Phillip Larkin: Poet of Grey Moods, Suburban Melancholy, and Accepted Regrets

Pages: 3 (895 words) Published: June 24, 2013
The statement “Larkin is a poet of grey moods, suburban melancholy and accepted regrets.” Is accurate and appropriate when looking at and reading his poetry. This is displayed through his various poems, including the ones I’m going to talk about; ‘Aubade’ and ‘The Whitsun Weddings.’ Both of which portray all three themes.

The poem Aubade as a whole represents these three themes through the constant use of truncation in poem at the end of every stanza. The poem itself also represents the themes as ‘Aubade’ is about mourning the life we have in preparation for death, which in its irony comes under the first theme of grey moods.

More specifically to the theme of grey moods within Aubade is through the quote, “I work all day, and get half drunk at night. /Waking at four to soundless dark. I stare” As this is in the opening stanza it sets the tone of the poem and portrays Larkin’s particular mindset. The monosyllabic language emphasises his reluctance in engaging in daily life as well as his depression. “Soundless dark,” being an allusion to death it portrays to the reader a certain outlook Larkin has on life due to these moods.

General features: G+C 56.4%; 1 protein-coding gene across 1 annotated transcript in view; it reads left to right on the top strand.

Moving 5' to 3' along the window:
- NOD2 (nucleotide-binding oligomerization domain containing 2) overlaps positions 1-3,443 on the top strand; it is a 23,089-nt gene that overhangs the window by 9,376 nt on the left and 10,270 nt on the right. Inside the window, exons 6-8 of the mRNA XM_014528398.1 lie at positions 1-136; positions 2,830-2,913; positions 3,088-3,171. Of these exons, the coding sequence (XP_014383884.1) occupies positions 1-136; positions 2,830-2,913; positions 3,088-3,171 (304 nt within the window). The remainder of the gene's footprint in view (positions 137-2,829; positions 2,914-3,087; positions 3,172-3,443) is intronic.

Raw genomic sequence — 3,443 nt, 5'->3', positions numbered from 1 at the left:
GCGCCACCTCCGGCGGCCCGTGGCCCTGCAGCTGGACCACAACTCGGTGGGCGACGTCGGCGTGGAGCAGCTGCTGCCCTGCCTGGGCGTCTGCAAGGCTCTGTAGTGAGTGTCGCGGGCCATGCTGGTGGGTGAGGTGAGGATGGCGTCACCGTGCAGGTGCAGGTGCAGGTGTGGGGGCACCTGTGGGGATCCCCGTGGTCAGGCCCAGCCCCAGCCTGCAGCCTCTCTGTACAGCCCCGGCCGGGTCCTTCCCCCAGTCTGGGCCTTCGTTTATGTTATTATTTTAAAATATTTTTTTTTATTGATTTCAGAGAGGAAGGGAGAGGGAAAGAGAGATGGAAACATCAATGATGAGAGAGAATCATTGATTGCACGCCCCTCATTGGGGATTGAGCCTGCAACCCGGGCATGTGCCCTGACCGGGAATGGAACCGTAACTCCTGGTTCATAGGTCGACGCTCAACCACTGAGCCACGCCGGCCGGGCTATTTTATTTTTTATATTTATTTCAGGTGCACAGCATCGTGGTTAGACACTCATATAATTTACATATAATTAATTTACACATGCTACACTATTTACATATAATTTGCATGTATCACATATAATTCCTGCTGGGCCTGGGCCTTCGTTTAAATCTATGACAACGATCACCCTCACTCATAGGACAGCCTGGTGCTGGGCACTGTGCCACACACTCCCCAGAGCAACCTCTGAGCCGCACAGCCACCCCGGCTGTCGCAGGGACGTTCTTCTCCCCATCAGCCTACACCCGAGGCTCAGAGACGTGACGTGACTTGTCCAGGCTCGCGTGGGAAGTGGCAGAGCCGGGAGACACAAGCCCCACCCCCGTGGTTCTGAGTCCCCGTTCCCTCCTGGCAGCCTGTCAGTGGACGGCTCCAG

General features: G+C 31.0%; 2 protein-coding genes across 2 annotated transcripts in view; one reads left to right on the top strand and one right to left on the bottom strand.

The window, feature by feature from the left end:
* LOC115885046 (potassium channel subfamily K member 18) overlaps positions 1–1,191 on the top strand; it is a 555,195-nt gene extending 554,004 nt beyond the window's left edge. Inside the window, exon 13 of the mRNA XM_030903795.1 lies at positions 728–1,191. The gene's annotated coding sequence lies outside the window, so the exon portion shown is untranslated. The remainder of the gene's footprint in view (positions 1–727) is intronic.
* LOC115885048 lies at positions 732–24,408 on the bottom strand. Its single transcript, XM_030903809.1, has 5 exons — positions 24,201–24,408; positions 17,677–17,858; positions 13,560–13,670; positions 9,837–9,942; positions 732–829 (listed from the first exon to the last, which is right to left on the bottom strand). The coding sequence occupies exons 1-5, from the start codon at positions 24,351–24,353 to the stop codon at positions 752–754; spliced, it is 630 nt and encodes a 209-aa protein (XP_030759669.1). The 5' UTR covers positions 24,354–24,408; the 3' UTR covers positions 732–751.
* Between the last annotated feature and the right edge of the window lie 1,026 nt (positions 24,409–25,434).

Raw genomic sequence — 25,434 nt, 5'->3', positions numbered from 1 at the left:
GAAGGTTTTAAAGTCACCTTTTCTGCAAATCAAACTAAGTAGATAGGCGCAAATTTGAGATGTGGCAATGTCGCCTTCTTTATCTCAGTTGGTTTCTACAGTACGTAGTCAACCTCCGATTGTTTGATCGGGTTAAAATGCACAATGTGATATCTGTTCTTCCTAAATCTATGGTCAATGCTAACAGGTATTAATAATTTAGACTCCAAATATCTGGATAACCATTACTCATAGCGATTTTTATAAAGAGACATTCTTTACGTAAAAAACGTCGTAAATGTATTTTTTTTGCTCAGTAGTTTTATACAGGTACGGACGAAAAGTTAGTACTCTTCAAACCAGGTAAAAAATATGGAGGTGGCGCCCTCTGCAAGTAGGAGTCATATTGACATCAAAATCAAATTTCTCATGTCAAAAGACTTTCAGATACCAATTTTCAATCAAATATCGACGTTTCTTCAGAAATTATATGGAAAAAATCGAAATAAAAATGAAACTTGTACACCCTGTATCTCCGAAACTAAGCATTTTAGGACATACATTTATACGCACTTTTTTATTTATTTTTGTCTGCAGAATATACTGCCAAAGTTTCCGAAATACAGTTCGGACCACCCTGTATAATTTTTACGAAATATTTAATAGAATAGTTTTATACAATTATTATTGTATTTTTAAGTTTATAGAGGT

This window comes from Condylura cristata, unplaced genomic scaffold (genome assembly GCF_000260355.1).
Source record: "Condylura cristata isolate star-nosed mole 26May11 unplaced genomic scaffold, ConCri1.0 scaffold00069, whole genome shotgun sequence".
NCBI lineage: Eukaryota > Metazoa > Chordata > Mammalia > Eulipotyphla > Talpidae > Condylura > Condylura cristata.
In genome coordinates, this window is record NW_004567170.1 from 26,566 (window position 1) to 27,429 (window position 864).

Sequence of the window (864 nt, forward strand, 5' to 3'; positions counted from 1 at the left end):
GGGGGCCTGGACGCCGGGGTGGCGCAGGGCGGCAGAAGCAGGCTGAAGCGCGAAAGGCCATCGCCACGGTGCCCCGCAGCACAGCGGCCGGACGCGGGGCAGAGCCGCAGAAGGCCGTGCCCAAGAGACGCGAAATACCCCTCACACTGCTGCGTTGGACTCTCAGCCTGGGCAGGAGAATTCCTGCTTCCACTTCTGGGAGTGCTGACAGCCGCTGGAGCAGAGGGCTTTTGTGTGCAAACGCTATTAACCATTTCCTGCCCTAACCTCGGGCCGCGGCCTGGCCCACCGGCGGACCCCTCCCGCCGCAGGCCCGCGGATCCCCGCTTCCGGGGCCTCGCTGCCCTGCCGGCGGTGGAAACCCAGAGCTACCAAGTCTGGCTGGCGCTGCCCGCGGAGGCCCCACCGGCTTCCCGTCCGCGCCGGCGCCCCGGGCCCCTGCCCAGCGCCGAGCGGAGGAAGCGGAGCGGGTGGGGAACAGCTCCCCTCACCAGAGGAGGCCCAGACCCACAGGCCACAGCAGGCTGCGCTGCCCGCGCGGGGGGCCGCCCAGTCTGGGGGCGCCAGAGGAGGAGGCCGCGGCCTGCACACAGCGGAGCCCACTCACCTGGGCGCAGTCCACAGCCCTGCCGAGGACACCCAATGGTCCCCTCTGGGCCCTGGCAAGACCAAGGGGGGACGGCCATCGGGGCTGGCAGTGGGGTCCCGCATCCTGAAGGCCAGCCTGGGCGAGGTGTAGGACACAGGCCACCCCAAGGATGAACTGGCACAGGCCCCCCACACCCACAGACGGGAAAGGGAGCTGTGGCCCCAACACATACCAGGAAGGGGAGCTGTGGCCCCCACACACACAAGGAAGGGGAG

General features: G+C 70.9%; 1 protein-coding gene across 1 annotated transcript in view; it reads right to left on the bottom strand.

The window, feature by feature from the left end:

The next quote to represent grey moods shows a pragmatic outlook Larkin has on life and thoughts. “Making all thought impossible but how / and where and when I shall myself die.” This quote from the poem is truncated to emphasise the inevitability of death itself. This quote yet again shows the outlook he has on life and the particular mindset Larkin is in which is largely influences his moods.

Suburban melancholy is another theme represented throughout various poems written by Larkin, including ‘Aubade.’ Throughout this poem despondent outlooks on life is shown for example in this quote, ‘meanwhile telephones crouch, getting ready to ring / in locked up offices.” The personification effectively represents his distaste for life, working and daily duties again reiterating that the poem is about mourning life in preparation for...
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